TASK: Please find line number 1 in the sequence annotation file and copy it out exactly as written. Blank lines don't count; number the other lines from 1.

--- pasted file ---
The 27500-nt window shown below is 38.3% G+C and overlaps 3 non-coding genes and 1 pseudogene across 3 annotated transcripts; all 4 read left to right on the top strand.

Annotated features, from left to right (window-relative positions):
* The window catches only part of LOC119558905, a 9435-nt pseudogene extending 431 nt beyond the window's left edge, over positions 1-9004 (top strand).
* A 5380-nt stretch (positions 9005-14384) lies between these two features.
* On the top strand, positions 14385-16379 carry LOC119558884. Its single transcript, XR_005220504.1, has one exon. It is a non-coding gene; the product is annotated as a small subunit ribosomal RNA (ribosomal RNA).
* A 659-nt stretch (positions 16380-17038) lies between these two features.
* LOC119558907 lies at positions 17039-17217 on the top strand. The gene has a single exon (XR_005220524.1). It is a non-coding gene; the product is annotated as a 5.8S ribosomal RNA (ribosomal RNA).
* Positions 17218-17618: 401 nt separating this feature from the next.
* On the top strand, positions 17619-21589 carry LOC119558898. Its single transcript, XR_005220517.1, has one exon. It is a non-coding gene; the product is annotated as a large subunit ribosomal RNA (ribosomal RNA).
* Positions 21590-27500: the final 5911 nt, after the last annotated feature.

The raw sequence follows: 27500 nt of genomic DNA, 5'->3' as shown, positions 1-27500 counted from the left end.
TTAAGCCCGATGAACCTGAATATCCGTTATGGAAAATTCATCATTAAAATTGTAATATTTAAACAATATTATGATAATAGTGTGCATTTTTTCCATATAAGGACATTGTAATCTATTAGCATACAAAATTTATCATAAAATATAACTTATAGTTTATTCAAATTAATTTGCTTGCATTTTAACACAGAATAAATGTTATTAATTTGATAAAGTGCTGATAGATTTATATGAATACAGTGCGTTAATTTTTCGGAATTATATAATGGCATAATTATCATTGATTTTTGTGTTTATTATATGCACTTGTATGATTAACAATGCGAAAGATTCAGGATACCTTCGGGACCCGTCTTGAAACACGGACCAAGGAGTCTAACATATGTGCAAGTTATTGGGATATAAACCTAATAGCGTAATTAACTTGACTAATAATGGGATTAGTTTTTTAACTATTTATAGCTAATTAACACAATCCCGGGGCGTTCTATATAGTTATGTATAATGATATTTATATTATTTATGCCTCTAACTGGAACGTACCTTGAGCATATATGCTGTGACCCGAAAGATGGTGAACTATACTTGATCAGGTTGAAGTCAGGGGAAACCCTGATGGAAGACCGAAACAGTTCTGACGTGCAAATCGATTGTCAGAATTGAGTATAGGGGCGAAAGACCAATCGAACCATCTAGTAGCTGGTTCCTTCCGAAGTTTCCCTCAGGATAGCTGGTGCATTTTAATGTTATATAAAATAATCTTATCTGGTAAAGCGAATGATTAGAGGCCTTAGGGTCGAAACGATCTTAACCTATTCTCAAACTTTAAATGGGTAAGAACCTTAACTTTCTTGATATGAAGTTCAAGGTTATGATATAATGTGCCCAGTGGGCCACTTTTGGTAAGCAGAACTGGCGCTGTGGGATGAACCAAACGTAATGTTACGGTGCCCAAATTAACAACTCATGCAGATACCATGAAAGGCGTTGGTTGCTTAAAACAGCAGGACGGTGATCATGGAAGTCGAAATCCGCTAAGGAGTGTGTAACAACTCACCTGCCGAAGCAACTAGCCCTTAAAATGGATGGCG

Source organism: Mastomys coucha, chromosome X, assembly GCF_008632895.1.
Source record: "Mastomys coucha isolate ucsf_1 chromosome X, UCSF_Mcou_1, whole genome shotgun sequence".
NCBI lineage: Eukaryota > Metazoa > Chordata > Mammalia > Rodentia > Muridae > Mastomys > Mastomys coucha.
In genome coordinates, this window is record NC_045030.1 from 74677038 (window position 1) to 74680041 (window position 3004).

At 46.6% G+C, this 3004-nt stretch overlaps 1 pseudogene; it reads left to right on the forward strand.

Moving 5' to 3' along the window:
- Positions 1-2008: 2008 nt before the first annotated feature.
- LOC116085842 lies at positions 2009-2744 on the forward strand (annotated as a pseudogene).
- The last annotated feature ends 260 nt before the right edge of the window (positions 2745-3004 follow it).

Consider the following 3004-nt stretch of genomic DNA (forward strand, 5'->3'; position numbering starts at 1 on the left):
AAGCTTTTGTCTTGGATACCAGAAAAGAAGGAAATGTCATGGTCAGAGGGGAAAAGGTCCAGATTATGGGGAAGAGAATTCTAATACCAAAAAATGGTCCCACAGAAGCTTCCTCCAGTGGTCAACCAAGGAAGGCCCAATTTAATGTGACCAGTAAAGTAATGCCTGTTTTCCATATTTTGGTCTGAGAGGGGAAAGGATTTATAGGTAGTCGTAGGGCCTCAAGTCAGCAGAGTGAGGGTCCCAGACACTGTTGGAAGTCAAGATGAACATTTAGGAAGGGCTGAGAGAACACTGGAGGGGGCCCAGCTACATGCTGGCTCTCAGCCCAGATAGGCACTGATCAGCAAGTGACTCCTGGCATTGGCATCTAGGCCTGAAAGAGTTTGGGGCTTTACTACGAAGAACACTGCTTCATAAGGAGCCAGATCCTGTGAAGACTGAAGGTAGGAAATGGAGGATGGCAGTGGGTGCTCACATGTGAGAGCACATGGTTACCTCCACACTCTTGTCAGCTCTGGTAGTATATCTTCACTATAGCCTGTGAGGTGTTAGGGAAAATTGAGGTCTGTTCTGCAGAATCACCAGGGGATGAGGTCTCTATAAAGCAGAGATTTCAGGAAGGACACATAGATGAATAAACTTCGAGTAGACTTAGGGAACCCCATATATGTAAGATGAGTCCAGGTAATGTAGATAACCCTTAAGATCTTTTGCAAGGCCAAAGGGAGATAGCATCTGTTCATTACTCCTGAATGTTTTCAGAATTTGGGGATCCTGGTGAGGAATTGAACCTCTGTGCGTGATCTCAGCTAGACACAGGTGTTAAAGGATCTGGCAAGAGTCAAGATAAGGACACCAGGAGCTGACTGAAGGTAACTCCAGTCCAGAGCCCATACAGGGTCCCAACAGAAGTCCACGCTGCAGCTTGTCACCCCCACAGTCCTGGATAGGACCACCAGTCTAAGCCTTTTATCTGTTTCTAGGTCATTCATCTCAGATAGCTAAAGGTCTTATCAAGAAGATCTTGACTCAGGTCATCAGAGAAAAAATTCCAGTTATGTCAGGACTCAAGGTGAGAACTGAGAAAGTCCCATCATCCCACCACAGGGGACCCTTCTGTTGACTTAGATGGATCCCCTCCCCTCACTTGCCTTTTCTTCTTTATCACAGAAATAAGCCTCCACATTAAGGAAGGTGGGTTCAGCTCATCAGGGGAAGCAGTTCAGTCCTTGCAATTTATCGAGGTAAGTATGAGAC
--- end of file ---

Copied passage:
The 27500-nt window shown below is 38.3% G+C and overlaps 3 non-coding genes and 1 pseudogene across 3 annotated transcripts; all 4 read left to right on the top strand.